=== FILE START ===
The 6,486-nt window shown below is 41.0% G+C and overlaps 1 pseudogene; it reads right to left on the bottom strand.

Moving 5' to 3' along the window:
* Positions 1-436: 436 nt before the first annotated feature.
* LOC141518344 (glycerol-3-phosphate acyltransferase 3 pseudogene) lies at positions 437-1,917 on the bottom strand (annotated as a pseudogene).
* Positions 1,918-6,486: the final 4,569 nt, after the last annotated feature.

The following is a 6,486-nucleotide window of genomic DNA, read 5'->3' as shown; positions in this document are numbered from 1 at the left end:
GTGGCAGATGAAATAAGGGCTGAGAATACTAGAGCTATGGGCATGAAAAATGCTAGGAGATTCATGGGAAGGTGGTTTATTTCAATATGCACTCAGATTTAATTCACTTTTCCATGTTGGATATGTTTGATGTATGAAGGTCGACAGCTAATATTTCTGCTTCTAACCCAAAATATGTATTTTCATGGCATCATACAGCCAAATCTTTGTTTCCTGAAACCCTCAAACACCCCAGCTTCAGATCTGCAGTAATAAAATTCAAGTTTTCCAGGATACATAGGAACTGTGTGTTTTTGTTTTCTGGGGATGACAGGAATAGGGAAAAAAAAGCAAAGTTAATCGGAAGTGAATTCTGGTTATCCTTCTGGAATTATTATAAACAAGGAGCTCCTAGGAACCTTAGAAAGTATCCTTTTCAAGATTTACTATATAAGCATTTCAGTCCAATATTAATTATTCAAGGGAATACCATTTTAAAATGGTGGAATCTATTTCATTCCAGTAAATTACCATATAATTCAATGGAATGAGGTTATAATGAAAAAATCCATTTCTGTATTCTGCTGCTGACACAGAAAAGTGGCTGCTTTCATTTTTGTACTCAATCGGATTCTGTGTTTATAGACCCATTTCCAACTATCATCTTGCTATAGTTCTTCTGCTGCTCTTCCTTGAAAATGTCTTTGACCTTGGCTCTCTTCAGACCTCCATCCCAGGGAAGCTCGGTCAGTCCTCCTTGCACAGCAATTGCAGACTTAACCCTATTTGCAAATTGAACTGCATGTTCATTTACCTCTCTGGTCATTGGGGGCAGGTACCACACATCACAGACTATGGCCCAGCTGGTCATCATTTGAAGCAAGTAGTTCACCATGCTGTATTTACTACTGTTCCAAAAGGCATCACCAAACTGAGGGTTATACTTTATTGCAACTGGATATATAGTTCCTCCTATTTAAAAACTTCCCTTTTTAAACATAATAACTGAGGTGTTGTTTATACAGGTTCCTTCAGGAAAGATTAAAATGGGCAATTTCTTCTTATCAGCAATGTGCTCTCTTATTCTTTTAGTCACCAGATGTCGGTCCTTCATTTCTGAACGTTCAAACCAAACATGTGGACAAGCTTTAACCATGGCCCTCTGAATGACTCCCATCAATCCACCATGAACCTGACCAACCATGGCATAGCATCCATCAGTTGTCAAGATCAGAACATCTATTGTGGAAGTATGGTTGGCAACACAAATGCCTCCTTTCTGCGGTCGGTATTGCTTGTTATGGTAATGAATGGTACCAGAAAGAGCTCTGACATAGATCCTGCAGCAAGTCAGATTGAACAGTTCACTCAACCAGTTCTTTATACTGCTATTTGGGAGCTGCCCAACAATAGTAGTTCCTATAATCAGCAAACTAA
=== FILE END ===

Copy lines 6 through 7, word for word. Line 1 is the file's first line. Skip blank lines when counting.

The following is a 6,486-nucleotide window of genomic DNA, read 5'->3' as shown; positions in this document are numbered from 1 at the left end:
GTGGCAGATGAAATAAGGGCTGAGAATACTAGAGCTATGGGCATGAAAAATGCTAGGAGATTCATGGGAAGGTGGTTTATTTCAATATGCACTCAGATTTAATTCACTTTTCCATGTTGGATATGTTTGATGTATGAAGGTCGACAGCTAATATTTCTGCTTCTAACCCAAAATATGTATTTTCATGGCATCATACAGCCAAATCTTTGTTTCCTGAAACCCTCAAACACCCCAGCTTCAGATCTGCAGTAATAAAATTCAAGTTTTCCAGGATACATAGGAACTGTGTGTTTTTGTTTTCTGGGGATGACAGGAATAGGGAAAAAAAAGCAAAGTTAATCGGAAGTGAATTCTGGTTATCCTTCTGGAATTATTATAAACAAGGAGCTCCTAGGAACCTTAGAAAGTATCCTTTTCAAGATTTACTATATAAGCATTTCAGTCCAATATTAATTATTCAAGGGAATACCATTTTAAAATGGTGGAATCTATTTCATTCCAGTAAATTACCATATAATTCAATGGAATGAGGTTATAATGAAAAAATCCATTTCTGTATTCTGCTGCTGACACAGAAAAGTGGCTGCTTTCATTTTTGTACTCAATCGGATTCTGTGTTTATAGACCCATTTCCAACTATCATCTTGCTATAGTTCTTCTGCTGCTCTTCCTTGAAAATGTCTTTGACCTTGGCTCTCTTCAGACCTCCATCCCAGGGAAGCTCGGTCAGTCCTCCTTGCACAGCAATTGCAGACTTAACCCTATTTGCAAATTGAACTGCATGTTCATTTACCTCTCTGGTCATTGGGGGCAGGTACCACACATCACAGACTATGGCCCAGCTGGTCATCATTTGAAGCAAGTAGTTCACCATGCTGTATTTACTACTGTTCCAAAAGGCATCACCAAACTGAGGGTTATACTTTATTGCAACTGGATATATAGTTCCTCCTATTTAAAAACTTCCCTTTTTAAACATAATAACTGAGGTGTTGTTTATACAGGTTCCTTCAGGAAAGATTAAAATGGGCAATTTCTTCTTATCAGCAATGTGCTCTCTTATTCTTTTAGTCACCAGATGTCGGTCCTTCATTTCTGAACGTTCAAACCAAACATGTGGACAAGCTTTAACCATGGCCCTCTGAATGACTCCCATCAATCCACCATGAACCTGACCAACCATGGCATAGCATCCATCAGTTGTCAAGATCAGAACATCTATTGTGGAAGTATGGTTGGCAACACAAATGCCTCCTTTCTGCGGTCGGTATTGCTTGTTATGGTAATGAATGGTACCAGAAAGAGCTCTGACATAGATCCTGCAGCAAGTCAGATTGAACAGTTCACTCAACCAGTTCTTTATACTGCTATTTGGGAGCTGCCCAACAATAGTAGTTCCTATAATCAGCAAACTAA